controlling the narrative.

img_1023The descent my life took after first trying Meth was as fast as it was devastating.  In two years I had lost my job, car, home, and kids.  At rock bottom, after receiving an ultimatum from my daughter, it was as if I was shaken out of a dream.  I looked around at what had become of my life as if someone else has destroyed the landscape.  I wasn’t sure how I got to that point or why I chose to turn to drugs.  I proceeded to spend hours in drug treatment combing through the remote coffers of my brain in an effort to fill in the blanks.  The answers that unfolded would become the most powerful sobriety tool I could have received.  When I began to understand my own story, healing was released and my life altered multidemensionally.

Understanding my story wasn’t simply plotting milestones across a timeline, but pinpointing pivotal moments that had written the narrative in my mind in regards to what I believed about myself. The power of this exercise lied in the realization that I had allowed other people and circumstances to write this narrative.  I came to believe what was told to me instead of developing a secure sense of my own identity.  What I believed about myself was shaped early in my life; something is wrong with me, I don’t belong, and I am not enough.  

Something is wrong with me. 

The first time I remember feeling out of place was in Kindergarten.  When we had free time to roam about the classroom, I gravitated toward the corner where the kids pretended to be a family.  There was a mini house set-up complete with plastic kitchen, small couch and a doll cradle.  When the group of kids assembled it was time to decide who was going to be mommy, daddy, and children.  One of the kids automatically assigned me as daddy and told me I had to leave for work.  The other kids couldn’t understand why I didn’t want to be the daddy, but instead stay home to cook and clean.  I remember with vivid clarity a brown-haired girl saying what are you, a sissy?  This was the first time I had heard the word ‘sissy’ but certainly not the last.  Something must be wrong with me.

I don’t belong.

I was about ten years old when my dad sat me and my brother down to tell us he had planned a camping trip for the three of us.  I was excited by this because he had made it a habit to invite his brother (who happened to be my age) along to all of our outings. When I expressed my desire to make plans that included only immediate family, my dad replied that his brother was like the son he never had but he would plan something to shut me up.  The day of the camping trip came and the three of us loaded into the truck, my brother and I in the back, and took off for the river.  A few miles into the trip, my dad made an unplanned stop and picked up his brother who got into the front of the truck with him.  I stared at my dad through the back window as he turned and shrugged his shoulders and rolled his eyes at me.  I recall looking out of the truck as we pulled off onto the road, the wind blowing the tears out of my eyes and feeling a hurt that burned my stomach. I don’t belong.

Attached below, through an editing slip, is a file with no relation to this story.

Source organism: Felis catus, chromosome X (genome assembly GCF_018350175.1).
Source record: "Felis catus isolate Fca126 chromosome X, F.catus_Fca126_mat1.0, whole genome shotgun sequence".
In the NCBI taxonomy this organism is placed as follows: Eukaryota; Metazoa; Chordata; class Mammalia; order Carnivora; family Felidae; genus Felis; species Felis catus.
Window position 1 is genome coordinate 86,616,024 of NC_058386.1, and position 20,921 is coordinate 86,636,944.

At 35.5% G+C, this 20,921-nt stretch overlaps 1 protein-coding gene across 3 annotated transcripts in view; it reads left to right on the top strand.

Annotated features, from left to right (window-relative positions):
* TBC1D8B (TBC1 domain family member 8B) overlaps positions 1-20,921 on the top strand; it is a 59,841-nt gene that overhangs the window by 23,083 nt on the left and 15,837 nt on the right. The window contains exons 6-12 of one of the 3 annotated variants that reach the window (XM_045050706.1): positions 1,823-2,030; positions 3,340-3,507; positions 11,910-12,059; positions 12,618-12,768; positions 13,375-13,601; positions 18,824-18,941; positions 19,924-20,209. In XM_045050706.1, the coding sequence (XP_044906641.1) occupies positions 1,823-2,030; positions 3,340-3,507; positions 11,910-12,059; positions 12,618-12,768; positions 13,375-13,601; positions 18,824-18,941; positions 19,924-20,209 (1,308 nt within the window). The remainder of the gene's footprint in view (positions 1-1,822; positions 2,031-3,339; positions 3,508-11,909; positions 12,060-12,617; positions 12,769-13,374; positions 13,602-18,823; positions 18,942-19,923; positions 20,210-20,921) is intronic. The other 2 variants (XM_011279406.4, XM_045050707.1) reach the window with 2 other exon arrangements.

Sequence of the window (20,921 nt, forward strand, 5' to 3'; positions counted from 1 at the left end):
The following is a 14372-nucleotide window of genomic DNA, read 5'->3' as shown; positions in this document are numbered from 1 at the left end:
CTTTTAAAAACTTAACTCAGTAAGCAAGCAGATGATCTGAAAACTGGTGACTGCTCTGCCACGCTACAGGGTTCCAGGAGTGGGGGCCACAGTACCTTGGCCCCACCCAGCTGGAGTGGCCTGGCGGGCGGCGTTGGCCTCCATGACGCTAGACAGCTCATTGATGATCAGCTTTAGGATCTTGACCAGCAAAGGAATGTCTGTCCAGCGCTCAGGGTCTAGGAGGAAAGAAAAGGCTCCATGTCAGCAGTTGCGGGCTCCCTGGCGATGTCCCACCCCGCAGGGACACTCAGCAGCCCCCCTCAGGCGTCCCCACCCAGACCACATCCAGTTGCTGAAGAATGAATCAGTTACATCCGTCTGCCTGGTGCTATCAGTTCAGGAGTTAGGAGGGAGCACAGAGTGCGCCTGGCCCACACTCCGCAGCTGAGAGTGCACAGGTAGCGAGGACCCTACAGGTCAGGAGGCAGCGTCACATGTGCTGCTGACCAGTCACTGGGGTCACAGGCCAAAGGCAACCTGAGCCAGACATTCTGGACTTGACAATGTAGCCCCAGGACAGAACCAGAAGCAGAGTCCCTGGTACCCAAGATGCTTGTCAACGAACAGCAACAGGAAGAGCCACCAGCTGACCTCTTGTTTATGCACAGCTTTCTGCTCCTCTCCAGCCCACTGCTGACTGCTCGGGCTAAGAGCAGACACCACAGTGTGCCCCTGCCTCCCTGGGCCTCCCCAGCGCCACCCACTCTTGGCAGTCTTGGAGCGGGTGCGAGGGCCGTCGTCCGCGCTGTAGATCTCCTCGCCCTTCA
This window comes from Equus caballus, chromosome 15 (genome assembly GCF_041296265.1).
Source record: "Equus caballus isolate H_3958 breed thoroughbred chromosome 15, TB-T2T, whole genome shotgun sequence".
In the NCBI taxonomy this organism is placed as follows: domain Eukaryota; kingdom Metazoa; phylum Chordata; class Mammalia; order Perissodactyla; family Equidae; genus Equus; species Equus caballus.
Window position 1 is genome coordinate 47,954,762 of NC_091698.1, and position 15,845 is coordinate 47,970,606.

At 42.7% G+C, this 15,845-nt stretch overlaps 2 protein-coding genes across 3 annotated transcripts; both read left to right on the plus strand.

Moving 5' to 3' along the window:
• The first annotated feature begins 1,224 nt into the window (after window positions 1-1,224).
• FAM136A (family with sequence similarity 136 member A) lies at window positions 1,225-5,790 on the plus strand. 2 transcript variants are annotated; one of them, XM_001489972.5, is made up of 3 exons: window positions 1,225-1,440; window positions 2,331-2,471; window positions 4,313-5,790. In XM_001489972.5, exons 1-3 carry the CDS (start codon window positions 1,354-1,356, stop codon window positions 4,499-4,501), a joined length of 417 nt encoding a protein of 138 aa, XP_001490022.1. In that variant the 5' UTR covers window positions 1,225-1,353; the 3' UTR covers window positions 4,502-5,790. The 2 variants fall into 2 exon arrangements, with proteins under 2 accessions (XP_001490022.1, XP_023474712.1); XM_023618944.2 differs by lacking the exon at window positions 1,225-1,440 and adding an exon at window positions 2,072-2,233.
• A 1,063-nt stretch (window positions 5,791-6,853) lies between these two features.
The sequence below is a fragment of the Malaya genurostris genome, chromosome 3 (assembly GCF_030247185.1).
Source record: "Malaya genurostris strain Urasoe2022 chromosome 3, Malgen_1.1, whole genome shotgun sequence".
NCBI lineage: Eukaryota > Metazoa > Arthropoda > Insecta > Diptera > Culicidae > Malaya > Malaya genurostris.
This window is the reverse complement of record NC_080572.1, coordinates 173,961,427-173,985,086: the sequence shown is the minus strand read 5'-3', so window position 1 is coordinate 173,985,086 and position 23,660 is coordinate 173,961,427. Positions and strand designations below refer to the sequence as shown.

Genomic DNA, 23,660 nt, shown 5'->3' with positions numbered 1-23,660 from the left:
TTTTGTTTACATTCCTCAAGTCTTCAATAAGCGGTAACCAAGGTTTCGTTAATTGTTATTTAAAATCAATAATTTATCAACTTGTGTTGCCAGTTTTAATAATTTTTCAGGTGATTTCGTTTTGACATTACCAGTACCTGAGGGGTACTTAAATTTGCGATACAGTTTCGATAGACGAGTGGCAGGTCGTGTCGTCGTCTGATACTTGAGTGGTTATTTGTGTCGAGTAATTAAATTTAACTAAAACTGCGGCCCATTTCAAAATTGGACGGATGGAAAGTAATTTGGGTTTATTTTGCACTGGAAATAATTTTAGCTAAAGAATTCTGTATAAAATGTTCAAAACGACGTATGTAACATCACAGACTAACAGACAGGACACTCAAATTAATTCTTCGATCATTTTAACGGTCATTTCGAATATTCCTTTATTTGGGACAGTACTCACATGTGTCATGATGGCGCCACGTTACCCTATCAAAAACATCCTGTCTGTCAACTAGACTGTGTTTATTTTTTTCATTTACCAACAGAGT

I am not enough.

I thought that I had found my tribe when I began attending church on a regular basis with my mom.  I was beginning to receive much-needed accolades from her family and church members because I didn’t cuss or drink and took an interest in learning about the Bible.  That was until age 11 when my hormones surged and I found myself attracted to the boys in my class.  I remember one night sitting in church beside my mom listening to my Uncle, who was also the Pastor, giving a sermon on the topic of Sodom and Gomorrah.  The message?  How the sin of homosexuality would send me directly to hell and how God hated it so much that he burned cities that allowed it to the ground.  I went home after church, opened the window to my room and prayed and cried as I stared at the moon asking God to help me, to take me away.  This was a prayer I would pray many times over for years.  I am not enough. 

I could write for hours about the ways in which the narrative that I allowed to be written for me caused a relentless pursuit of acceptance and approval. From my marriages to the college degrees to continuously finding new jobs where I would be praised for my performance.  I was always trying to get others to rewrite my narrative, to validate it, to measure my worth.  And so when I discovered the escape drugs could give to me, a temporary departure from the battle of my mind, I jumped in wholeheartedly.  And the bonus was that the Meth population welcomed me as one of their own.  I became a part of a group who had similar narratives, who could relate.  This felt comfortable to me for a short period of time until my life spun out of control.

But then, as I transitioned from active addiction to building a sober life the feelings of being out of place and not being enough compounded.  I had lived for so many years believing the lies of an externally-built narrative that I didn’t know any other way of life.  Taking charge of my own narrative was scary and uncomfortable.  But through drug treatment and my support system, I found the courage to take responsibility for my story.  I have vowed to never allow no one or no thing power over what I believe about myself.  The results have been revolutionary beyond my wildest dreams.

If I could go back in time and talk to my younger self, that confused little boy, I would wrap my arm around him and tell him that he isn’t weird, or wrong, or misplaced.  I would assure him that deep within he has all of the love and light he will ever need to be happy.  I would promise him that he has big work to do, people to touch, and love to spread all over the Universe.  I can’t go back in time, but I am eternally grateful that I can tell myself those things today and fully comprehend the implications.

Nothing is wrong with me, I do belong, and most of all, I AM ENOUGH!